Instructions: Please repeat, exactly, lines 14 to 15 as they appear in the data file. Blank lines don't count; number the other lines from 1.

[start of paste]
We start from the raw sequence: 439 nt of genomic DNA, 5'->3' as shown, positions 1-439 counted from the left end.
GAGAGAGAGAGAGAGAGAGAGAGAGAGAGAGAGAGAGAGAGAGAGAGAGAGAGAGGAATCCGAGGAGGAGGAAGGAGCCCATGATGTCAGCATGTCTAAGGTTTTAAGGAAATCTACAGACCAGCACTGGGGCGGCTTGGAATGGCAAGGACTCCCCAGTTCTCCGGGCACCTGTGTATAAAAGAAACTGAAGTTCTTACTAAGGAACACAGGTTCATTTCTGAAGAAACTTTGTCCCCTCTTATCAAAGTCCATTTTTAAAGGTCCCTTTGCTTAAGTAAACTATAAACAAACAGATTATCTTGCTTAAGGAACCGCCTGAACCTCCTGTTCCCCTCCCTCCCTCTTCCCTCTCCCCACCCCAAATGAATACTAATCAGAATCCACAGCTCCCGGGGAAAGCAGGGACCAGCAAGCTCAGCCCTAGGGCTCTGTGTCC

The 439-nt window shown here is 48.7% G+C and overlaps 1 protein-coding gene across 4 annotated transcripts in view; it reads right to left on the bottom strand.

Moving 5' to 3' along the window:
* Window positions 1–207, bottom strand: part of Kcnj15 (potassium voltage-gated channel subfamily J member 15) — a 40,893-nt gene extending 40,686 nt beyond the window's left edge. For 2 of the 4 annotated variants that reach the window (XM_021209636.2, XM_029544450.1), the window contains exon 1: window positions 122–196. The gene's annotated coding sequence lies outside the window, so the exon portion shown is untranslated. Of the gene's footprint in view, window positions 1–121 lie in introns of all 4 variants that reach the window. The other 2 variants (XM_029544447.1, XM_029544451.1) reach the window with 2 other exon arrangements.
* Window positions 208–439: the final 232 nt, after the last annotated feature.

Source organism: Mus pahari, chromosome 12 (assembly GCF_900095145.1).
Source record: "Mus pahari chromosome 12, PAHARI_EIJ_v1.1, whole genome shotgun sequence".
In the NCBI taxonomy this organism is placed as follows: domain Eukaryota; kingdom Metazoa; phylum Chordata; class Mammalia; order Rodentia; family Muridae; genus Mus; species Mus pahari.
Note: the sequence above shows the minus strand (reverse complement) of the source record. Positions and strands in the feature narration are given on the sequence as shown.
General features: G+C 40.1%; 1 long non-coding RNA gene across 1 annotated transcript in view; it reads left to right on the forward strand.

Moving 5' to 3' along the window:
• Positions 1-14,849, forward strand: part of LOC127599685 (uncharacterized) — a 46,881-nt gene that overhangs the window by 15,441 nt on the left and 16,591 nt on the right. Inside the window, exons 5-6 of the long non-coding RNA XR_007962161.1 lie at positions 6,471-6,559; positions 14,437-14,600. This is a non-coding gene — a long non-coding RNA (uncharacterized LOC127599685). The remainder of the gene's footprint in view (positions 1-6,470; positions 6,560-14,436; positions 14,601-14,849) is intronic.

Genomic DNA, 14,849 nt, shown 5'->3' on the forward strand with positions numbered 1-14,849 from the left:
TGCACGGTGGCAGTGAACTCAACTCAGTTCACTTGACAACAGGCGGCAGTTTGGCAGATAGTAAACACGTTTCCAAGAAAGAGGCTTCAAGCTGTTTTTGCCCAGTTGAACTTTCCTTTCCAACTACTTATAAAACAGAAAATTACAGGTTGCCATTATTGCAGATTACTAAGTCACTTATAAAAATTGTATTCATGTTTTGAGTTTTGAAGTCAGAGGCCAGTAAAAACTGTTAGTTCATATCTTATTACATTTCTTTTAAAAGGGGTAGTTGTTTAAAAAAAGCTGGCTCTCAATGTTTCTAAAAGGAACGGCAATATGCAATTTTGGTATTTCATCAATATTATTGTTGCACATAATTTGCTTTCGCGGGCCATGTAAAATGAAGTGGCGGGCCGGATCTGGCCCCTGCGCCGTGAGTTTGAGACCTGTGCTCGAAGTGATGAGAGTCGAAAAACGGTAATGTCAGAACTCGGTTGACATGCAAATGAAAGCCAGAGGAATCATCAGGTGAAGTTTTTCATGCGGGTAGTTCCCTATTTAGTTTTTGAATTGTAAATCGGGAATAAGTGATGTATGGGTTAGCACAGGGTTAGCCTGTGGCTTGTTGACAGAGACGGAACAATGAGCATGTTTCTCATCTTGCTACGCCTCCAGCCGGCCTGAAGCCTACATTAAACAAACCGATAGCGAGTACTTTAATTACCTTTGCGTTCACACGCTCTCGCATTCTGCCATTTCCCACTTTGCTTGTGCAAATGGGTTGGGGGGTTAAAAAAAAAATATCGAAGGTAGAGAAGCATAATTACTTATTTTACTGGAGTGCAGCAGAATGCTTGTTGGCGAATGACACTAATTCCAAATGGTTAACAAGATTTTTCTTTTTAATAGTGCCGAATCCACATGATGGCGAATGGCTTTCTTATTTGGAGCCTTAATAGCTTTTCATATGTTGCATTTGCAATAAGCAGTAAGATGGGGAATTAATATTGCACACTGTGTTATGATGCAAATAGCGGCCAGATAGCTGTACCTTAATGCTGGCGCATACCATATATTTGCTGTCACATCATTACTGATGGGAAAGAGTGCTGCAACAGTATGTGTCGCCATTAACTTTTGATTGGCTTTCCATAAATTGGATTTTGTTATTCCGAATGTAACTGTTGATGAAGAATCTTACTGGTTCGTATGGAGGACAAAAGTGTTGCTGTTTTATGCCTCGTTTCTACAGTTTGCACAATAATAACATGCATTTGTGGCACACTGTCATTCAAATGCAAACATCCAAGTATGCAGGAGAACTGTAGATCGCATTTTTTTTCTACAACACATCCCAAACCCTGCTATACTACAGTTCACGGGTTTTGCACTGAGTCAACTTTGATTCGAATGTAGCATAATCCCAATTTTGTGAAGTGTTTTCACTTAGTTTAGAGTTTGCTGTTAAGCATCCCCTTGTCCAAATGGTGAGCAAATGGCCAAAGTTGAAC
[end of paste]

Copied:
Genomic DNA, 14,849 nt, shown 5'->3' on the forward strand with positions numbered 1-14,849 from the left:
TGCACGGTGGCAGTGAACTCAACTCAGTTCACTTGACAACAGGCGGCAGTTTGGCAGATAGTAAACACGTTTCCAAGAAAGAGGCTTCAAGCTGTTTTTGCCCAGTTGAACTTTCCTTTCCAACTACTTATAAAACAGAAAATTACAGGTTGCCATTATTGCAGATTACTAAGTCACTTATAAAAATTGTATTCATGTTTTGAGTTTTGAAGTCAGAGGCCAGTAAAAACTGTTAGTTCATATCTTATTACATTTCTTTTAAAAGGGGTAGTTGTTTAAAAAAAGCTGGCTCTCAATGTTTCTAAAAGGAACGGCAATATGCAATTTTGGTATTTCATCAATATTATTGTTGCACATAATTTGCTTTCGCGGGCCATGTAAAATGAAGTGGCGGGCCGGATCTGGCCCCTGCGCCGTGAGTTTGAGACCTGTGCTCGAAGTGATGAGAGTCGAAAAACGGTAATGTCAGAACTCGGTTGACATGCAAATGAAAGCCAGAGGAATCATCAGGTGAAGTTTTTCATGCGGGTAGTTCCCTATTTAGTTTTTGAATTGTAAATCGGGAATAAGTGATGTATGGGTTAGCACAGGGTTAGCCTGTGGCTTGTTGACAGAGACGGAACAATGAGCATGTTTCTCATCTTGCTACGCCTCCAGCCGGCCTGAAGCCTACATTAAACAAACCGATAGCGAGTACTTTAATTACCTTTGCGTTCACACGCTCTCGCATTCTGCCATTTCCCACTTTGCTTGTGCAAATGGGTTGGGGGGTTAAAAAAAAAATATCGAAGGTAGAGAAGCATAATTACTTATTTTACTGGAGTGCAGCAGAATGCTTGTTGGCGAATGACACTAATTCCAAATGGTTAACAAGATTTTTCTTTTTAATAGTGCCGAATCCACATGATGGCGAATGGCTTTCTTATTTGGAGCCTTAATAGCTTTTCATATGTTGCATTTGCAATAAGCAGTAAGATGGGGAATTAATATTGCACACTGTGTTATGATGCAAATAGCGGCCAGATAGCTGTACCTTAATGCTGGCGCATACCATATATTTGCTGTCACATCATTACTGATGGGAAAGAGTGCTGCAACAGTATGTGTCGCCATTAACTTTTGATTGGCTTTCCATAAATTGGATTTTGTTATTCCGAATGTAACTGTTGATGAAGAATCTTACTGGTTCGTATGGAGGACAAAAGTGTTGCTGTTTTATGCCTCGTTTCTACAGTTTGCACAATAATAACATGCATTTGTGGCACACTGTCATTCAAATGCAAACATCCAAGTATGCAGGAGAACTGTAGATCGCATTTTTTTTCTACAACACATCCCAAACCCTGCTATACTACAGTTCACGGGTTTTGCACTGAGTCAACTTTGATTCGAATGTAGCATAATCCCAATTTTGTGAAGTGTTTTCACTTAGTTTAGAGTTTGCTGTTAAGCATCCCCTTGTCCAAATGGTGAGCAAATGGCCAAAGTTGAAC